Ladner: The Sanford saga — enough!


Guest Columnist, The State

July 2, 2009

Governor Mark Sanford’s life and career are in a terrible tangle, and the harder he tugs on this or that thread, the more tangled they become. Some wonder whether the threads this former national GOP leader, touted as presidential material, are pulling are also unraveling the Republican Party itself.

In another time and place — say, Medieval Rome — an explanation of what happened to Sanford and what it means might have been easier: He sinned, or the devil made him do it, or his soul is being fought over by God and Satan, and he’s suffering the curse of the damned.

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About Benjamin Ladner!

September 1, 2008

Dr. Benjamin Ladner’s formal educational career began at Baylor University (B.A.), followed by Southern Seminary (B.D.), and finally his Ph.D. at Duke University. His dissertation explored the poetic and epistemological works of Elizabeth Sewell against the background of contemporary culture.

From that strong academic foundation, Ladner went on to fashion a distinguished national and international career. From early beginnings as a young assistant professor teaching philosophy and religion at the University of North Carolina at Greensboro, to his leadership of the National Faculty of Humanities, Arts and Sciences, a prestigious non-profit academic organization founded by Phi Beta Kappa, the American Council on Education, and other leading academic societies. The NF worked in every state and at every educational level to improve teaching and academic quality.

His outstanding academic, management, and fundraising experience caught the attention of American University in Washington, DC, where he became president in 1994.  Dr. Ladner took hold of an institution in crisis and moved it during his tenure (1994-2005) to a place of preeminence in global education. From reorganizing the administration to setting fundraising records, from stabilizing finances to strategic planning, from improving academic quality and diversity, to boosting enrollments, Ladner’s vision and energetic refashioning of the image and quality of the university was recognized in every area of the institution.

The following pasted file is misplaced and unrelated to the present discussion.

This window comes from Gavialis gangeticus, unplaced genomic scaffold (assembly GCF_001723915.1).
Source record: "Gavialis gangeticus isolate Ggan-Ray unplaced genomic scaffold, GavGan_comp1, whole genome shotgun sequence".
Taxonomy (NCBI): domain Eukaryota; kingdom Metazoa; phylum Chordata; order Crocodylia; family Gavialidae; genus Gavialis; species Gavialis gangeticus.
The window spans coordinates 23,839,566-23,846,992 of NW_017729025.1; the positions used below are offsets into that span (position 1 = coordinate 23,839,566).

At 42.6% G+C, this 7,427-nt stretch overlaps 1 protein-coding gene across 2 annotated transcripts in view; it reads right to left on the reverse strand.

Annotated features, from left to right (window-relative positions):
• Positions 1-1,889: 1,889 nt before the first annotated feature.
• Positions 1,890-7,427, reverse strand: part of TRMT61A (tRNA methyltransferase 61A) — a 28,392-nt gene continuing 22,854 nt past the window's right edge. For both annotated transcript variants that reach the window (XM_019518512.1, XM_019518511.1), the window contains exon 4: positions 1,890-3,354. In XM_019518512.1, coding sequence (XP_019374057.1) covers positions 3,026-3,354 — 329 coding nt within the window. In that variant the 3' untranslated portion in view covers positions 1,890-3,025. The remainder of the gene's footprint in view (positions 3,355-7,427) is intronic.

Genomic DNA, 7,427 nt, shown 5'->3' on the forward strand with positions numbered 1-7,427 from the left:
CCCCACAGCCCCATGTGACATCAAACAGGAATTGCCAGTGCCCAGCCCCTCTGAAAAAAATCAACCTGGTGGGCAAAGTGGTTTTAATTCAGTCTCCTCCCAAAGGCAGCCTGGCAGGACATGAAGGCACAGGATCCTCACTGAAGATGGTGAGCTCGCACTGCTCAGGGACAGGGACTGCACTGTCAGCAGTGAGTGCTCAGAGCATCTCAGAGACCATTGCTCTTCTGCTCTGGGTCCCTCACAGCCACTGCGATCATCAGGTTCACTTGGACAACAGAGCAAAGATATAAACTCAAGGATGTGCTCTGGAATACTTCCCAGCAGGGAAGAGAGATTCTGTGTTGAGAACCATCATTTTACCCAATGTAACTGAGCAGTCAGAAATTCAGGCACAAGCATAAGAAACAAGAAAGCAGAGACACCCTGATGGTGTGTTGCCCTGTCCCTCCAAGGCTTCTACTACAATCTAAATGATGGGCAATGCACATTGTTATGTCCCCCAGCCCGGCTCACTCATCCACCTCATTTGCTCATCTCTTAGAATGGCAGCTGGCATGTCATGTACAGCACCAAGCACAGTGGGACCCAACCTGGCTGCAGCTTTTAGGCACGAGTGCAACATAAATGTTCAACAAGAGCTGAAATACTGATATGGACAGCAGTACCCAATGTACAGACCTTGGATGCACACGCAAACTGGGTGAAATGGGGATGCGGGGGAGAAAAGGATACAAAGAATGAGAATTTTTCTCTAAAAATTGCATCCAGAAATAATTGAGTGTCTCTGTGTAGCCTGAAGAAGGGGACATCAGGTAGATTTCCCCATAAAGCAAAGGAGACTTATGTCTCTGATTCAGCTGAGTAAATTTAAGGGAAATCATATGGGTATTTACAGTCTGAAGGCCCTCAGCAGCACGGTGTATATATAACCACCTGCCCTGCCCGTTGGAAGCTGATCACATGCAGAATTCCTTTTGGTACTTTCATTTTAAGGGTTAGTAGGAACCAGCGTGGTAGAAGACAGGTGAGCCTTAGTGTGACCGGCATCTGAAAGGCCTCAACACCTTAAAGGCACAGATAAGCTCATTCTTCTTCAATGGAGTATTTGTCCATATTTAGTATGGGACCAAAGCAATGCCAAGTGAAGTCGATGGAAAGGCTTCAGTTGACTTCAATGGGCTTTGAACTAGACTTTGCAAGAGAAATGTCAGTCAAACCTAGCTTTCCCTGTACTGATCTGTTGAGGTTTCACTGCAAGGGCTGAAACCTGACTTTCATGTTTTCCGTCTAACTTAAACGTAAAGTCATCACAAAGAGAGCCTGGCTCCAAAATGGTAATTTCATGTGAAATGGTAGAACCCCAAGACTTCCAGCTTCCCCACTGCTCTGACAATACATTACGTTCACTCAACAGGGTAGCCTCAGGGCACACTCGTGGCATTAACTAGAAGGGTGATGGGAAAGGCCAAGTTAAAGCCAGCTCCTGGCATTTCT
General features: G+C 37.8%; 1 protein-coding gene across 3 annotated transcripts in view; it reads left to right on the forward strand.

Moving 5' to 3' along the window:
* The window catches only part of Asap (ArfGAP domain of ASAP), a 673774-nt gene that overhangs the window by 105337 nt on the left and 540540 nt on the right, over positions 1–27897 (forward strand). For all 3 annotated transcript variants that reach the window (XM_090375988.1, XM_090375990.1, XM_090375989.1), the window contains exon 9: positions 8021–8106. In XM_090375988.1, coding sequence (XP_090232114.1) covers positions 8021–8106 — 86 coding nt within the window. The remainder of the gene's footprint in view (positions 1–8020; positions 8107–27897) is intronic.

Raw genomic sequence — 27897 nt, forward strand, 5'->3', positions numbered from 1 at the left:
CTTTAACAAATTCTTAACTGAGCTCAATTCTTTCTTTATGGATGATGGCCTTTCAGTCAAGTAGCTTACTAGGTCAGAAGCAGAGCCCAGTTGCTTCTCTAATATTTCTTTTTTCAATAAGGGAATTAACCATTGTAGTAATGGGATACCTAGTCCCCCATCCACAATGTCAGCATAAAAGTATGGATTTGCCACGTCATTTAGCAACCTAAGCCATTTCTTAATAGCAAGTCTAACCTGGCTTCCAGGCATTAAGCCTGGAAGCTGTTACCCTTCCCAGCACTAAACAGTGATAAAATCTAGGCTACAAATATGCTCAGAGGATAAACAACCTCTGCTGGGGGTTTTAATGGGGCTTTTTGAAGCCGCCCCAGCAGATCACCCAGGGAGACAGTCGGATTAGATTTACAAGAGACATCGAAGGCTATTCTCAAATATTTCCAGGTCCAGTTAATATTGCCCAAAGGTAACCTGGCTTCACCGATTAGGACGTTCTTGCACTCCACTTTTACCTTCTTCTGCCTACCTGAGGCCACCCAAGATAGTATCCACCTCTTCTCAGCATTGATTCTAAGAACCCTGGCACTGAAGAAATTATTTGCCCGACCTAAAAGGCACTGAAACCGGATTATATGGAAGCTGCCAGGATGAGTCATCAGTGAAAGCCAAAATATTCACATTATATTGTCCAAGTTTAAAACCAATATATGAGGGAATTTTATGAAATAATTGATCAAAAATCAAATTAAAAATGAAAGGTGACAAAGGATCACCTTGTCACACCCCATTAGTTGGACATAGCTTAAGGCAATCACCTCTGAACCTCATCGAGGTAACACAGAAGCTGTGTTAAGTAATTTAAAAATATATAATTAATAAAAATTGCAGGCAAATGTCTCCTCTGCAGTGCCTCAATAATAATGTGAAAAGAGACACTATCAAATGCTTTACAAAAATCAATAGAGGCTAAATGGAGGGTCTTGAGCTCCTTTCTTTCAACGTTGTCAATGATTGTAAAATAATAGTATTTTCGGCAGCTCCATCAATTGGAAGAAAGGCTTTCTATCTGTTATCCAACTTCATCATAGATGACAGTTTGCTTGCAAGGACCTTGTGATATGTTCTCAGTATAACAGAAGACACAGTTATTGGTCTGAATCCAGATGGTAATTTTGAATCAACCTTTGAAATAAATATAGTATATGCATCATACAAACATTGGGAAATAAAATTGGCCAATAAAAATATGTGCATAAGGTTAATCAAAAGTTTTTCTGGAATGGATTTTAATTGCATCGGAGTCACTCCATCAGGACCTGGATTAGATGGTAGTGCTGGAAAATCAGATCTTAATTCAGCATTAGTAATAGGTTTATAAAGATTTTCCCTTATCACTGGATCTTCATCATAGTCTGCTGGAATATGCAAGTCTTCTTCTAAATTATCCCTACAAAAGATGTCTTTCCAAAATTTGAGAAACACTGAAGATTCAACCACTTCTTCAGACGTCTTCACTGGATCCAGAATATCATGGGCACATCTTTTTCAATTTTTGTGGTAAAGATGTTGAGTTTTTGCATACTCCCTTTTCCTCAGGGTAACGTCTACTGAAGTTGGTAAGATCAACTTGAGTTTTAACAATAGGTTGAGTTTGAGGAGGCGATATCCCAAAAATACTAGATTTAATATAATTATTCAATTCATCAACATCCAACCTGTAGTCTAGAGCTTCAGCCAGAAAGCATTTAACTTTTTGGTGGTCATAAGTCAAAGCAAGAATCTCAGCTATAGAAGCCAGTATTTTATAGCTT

Dr. Ladner’s commitment to international education was especially noteworthy. Under his leadership the number of students studying abroad doubled, programs and partnerships with foreign universities multiplied, and he negotiated contracts to create and manage two new American-style universities in the United Arab Emirates and Nigeria. Additionally, he undertook a program of “academic diplomacy,” which built bridges of understanding and cooperation in such difficult areas as North Korea, China, Cuba, Uzbekistan, and Iraq, to name a few.

Universities in two countries, South Korea and Uzbekistan, have recognized his work with honorary degrees.